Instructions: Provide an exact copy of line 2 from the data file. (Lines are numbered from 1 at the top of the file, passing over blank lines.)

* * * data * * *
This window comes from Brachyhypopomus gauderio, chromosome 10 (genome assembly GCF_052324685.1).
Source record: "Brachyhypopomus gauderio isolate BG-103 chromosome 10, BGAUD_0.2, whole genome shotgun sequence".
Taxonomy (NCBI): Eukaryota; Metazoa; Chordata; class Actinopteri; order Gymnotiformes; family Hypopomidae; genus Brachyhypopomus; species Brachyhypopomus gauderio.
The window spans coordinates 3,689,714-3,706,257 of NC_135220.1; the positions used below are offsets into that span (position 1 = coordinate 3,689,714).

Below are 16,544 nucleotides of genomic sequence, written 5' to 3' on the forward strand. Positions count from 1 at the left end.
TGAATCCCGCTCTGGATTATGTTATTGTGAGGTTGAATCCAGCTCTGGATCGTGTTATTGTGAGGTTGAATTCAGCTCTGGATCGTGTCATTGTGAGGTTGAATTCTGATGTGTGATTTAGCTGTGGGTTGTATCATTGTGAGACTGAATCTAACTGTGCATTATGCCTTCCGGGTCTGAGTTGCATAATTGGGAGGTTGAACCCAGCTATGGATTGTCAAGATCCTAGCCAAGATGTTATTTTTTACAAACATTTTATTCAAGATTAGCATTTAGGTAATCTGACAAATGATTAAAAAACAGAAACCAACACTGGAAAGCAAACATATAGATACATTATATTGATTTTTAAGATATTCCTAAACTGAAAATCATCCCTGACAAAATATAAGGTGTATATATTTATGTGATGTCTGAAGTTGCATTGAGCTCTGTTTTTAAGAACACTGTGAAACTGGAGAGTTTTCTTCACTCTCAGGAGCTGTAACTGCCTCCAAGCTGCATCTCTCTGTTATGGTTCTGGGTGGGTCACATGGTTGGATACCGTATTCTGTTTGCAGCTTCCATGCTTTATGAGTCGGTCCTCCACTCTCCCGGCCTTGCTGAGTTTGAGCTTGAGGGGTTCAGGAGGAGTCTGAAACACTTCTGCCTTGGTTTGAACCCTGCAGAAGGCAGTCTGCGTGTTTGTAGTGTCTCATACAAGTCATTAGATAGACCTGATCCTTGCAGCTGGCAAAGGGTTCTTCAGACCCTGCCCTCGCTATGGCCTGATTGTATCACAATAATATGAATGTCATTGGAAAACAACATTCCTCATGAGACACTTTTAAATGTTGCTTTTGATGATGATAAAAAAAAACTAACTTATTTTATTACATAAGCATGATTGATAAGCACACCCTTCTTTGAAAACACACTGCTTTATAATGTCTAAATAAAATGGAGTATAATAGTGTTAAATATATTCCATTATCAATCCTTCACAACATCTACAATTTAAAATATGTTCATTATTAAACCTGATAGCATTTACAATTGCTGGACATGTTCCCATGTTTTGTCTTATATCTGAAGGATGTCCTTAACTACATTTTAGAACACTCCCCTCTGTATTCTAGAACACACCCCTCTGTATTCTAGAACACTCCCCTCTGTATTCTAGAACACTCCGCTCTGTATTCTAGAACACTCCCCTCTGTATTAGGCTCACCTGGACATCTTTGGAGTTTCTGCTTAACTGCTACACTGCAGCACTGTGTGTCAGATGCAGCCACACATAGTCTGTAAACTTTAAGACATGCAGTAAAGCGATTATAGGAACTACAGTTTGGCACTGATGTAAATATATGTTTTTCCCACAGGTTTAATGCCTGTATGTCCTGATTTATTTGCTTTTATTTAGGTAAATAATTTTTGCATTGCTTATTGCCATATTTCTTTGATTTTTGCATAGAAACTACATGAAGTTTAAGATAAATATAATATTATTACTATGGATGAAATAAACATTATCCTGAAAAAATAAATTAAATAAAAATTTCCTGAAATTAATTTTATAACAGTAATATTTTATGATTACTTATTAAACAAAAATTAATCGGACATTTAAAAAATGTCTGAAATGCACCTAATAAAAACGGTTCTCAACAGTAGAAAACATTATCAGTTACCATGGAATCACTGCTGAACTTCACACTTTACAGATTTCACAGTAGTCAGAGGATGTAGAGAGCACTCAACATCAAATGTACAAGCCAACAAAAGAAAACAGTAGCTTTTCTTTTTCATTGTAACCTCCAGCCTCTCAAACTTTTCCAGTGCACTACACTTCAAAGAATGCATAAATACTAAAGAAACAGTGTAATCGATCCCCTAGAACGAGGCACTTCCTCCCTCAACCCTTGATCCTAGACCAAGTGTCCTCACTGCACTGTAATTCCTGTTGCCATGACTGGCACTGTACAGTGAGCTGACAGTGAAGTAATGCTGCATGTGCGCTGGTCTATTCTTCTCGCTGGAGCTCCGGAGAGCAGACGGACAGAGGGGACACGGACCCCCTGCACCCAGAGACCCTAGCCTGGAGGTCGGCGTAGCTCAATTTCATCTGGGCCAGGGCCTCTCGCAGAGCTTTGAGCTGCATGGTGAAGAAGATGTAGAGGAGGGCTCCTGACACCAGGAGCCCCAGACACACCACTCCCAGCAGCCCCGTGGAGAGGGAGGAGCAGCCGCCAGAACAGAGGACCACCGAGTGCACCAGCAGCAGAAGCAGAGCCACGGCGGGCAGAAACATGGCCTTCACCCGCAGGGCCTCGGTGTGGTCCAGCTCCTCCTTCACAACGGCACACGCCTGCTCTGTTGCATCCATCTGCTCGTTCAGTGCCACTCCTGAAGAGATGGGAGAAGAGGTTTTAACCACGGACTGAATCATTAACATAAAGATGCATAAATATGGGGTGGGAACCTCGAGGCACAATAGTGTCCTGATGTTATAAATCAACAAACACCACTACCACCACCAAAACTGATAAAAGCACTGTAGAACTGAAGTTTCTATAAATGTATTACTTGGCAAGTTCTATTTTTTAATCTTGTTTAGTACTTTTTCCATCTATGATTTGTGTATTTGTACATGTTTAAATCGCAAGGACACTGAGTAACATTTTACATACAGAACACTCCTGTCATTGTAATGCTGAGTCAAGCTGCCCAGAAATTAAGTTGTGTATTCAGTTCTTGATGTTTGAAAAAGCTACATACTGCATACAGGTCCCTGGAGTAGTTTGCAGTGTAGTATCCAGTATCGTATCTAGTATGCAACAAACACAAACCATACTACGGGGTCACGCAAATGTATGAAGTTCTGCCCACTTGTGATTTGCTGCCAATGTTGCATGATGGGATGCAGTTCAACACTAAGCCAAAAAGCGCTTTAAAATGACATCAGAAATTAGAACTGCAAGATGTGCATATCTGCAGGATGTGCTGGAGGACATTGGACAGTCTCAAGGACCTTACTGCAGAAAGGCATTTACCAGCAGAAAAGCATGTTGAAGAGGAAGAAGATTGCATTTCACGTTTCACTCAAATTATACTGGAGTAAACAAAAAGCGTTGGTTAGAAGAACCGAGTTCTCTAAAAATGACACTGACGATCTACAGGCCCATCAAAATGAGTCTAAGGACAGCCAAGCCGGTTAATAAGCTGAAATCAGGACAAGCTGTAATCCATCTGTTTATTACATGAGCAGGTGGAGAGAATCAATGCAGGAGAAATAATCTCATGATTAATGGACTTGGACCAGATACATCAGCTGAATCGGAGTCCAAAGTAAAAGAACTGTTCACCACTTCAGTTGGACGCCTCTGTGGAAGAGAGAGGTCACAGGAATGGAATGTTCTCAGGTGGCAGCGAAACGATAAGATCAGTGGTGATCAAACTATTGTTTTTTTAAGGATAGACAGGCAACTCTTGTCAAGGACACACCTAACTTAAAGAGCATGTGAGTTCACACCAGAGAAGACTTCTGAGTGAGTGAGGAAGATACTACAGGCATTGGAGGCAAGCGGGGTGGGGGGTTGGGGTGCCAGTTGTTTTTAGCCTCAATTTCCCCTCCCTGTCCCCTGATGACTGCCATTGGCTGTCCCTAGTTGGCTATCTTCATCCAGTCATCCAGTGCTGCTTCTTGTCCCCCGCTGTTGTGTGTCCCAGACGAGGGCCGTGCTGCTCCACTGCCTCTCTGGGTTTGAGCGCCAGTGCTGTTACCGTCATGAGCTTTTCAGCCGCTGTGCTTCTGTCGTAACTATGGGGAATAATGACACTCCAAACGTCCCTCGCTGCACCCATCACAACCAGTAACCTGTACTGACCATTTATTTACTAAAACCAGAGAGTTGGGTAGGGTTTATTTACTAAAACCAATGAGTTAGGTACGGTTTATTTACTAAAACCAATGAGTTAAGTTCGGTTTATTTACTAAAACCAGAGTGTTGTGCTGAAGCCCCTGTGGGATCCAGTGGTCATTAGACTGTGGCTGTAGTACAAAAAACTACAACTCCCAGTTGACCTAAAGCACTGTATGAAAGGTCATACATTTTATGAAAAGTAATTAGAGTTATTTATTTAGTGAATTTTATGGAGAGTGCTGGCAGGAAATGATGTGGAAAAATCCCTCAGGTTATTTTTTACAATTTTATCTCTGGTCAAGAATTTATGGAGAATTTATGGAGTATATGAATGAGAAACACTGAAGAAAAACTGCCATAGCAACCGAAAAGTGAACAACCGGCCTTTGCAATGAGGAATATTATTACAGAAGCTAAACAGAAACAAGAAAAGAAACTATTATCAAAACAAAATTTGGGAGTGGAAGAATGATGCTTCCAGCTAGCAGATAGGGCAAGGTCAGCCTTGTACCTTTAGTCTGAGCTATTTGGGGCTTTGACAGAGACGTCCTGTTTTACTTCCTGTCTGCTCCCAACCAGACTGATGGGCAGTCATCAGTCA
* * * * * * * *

Source record: "Brachyhypopomus gauderio isolate BG-103 chromosome 10, BGAUD_0.2, whole genome shotgun sequence".